Take the 2-minute tour ×
Stack Overflow is a question and answer site for professional and enthusiast programmers. It's 100% free, no registration required.

I'm having a performance issue when deploying an app developed on 10g XE in a client's 9i server. The same query produces completely different query plans depending on the server:

    GEE.GEE_CODE                         AS C1,
    TMP_FOO.SORT_ORDER                   AS SORT_ORDER_

Oracle Database 10g Express Edition Release - Production:

| Id  | Operation                       | Name    | Rows  | Bytes | Cost (%CPU)| Time     |
|   0 | SELECT STATEMENT                |         |     1 |    67 |    10  (30)| 00:00:01 |
|   1 |  SORT UNIQUE                    |         |     1 |    67 |     9  (23)| 00:00:01 |
|   2 |   NESTED LOOPS OUTER            |         |     1 |    67 |     8  (13)| 00:00:01 |
|*  3 |    HASH JOIN OUTER              |         |     1 |    48 |     7  (15)| 00:00:01 |
|   4 |     NESTED LOOPS                |         |     1 |    44 |     3   (0)| 00:00:01 |
|   5 |      TABLE ACCESS FULL          | TMP_FOO |     1 |    26 |     2   (0)| 00:00:01 |
|   6 |      TABLE ACCESS BY INDEX ROWID| FOO     |     1 |    18 |     1   (0)| 00:00:01 |
|*  7 |       INDEX UNIQUE SCAN         | FOO_PK  |     1 |       |     0   (0)| 00:00:01 |
|   8 |     TABLE ACCESS FULL           | BAR     |     1 |     4 |     3   (0)| 00:00:01 |
|   9 |    TABLE ACCESS BY INDEX ROWID  | GEE     |     1 |    19 |     1   (0)| 00:00:01 |
|* 10 |     INDEX UNIQUE SCAN           | GEE_PK  |     1 |       |     0   (0)| 00:00:01 |

Oracle9i Release - 64bit Production:

| Id  | Operation               |  Name    | Rows  | Bytes |TempSpc| Cost  |
|   0 | SELECT STATEMENT        |          |    98M|  6546M|       |  3382K|
|   1 |  SORT UNIQUE            |          |    98M|  6546M|    14G|  1692K|
|*  2 |   HASH JOIN OUTER       |          |    98M|  6546M|   137M|  2874 |
|   3 |    VIEW                 |          |  2401K|   109M|       |   677 |
|*  4 |     HASH JOIN OUTER     |          |  2401K|   169M|    40M|   677 |
|   5 |      VIEW               |          |   587K|    34M|       |    24 |
|*  6 |       HASH JOIN         |          |   587K|    34M|       |    24 |
|   7 |        TABLE ACCESS FULL| TMP_FOO  |  8168 |   207K|       |    10 |
|   8 |        TABLE ACCESS FULL| FOO      |  7188 |   245K|       |     9 |
|   9 |      TABLE ACCESS FULL  | BAR      |   409 |  5317 |       |     1 |
|  10 |    TABLE ACCESS FULL    | GEE      |  4084 | 89848 |       |     5 |

As far as I can tell, indexes exist and are correct. What are my options to make Oracle 9i use them?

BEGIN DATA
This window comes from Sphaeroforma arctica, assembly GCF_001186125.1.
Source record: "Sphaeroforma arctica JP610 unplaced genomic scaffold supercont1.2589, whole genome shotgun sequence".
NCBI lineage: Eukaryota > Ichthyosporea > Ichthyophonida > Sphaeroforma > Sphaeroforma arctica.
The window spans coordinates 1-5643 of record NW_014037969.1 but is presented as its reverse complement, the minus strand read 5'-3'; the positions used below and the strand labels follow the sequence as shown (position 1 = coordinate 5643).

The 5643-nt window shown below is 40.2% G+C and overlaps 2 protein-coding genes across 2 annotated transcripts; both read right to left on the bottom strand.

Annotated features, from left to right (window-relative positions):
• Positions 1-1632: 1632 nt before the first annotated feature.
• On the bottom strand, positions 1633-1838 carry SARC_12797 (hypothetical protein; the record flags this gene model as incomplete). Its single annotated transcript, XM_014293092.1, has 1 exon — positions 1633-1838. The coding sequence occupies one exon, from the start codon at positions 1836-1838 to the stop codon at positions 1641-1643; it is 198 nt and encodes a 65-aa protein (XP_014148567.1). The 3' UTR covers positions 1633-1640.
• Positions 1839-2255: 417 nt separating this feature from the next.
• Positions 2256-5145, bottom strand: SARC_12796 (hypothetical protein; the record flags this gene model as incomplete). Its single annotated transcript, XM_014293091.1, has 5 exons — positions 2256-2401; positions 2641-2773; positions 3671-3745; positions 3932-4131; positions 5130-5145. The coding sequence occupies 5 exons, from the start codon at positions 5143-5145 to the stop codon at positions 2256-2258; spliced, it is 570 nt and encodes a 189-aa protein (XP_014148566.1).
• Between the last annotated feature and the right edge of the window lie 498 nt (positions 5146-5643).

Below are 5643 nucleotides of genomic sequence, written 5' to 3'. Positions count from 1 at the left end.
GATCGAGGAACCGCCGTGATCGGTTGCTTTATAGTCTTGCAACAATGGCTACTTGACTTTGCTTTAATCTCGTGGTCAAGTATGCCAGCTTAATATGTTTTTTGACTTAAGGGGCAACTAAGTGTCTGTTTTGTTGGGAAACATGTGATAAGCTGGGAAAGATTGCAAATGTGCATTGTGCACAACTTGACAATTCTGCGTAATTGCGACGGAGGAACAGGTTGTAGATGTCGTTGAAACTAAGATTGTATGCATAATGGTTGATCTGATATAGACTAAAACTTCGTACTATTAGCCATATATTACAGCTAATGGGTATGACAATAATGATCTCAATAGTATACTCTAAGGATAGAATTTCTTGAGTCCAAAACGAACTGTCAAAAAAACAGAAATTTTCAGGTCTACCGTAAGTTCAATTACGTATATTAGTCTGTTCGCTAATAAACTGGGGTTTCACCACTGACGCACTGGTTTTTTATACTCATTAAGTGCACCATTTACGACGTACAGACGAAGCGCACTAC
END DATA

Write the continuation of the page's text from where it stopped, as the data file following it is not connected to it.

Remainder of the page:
Update #1: TMP_FOO is a temporary table and it has no rows in this test. FOO is a regular table with 13,035 rows in my local XE; not sure why the query plan shows 1, perhaps it's realising that an INNER JOIN against an empty table won't require a full table scan :-?

Update #2: I've spent a couple of weeks trying everything and nothing provided a real enhancement: query rewriting, optimizer hints, changes in DB design, getting rid of temp tables... Finally, I got a copy of the same unpatched Oracle version the customer has (with obvious architecture difference), installed it at my site and... surprise! In my 9i, all execution plans come instantly and queries take from 1 to 10 seconds to complete.

At this point, I'm almost convinced that the customer has a serious misconfiguration issue.

share|improve this question

5 Answers 5

it looks like either you don't have data on your 10g express database, or your statistics are not collected properly. In either case it looks to Oracle like there aren't many rows, and therefore an index-range scan is appropriate.

In your 9i database, the statistics look like they are collected properly and Oracle sees a 4-table join with lots of rows and without a where clause. In that case since you haven't supplied an hint, Oracle builds an explain plan with the default ALL_ROWS optimizer behaviour: Oracle will find the plan that is the most performant to return all rows to the last. In that case the HASH JOIN with full table scans is brutally efficient, it will return big sets of rows faster that with an index NESTED LOOP join.

Maybe you want to use an index because you are only interested in the first few rows of the query. In that case use the hint /*+ FIRST_ROWS*/ that will help Oracle understand that you are more interested in the first row response time than overall total query time.

Maybe you want to use an index because you think this would result in a faster total query time. You can force an explain plan through the use of hints like USE_NL and USE_HASH but most of the time you will see that if the statistics are up-to-date the optimizer will have picked the most efficient plan.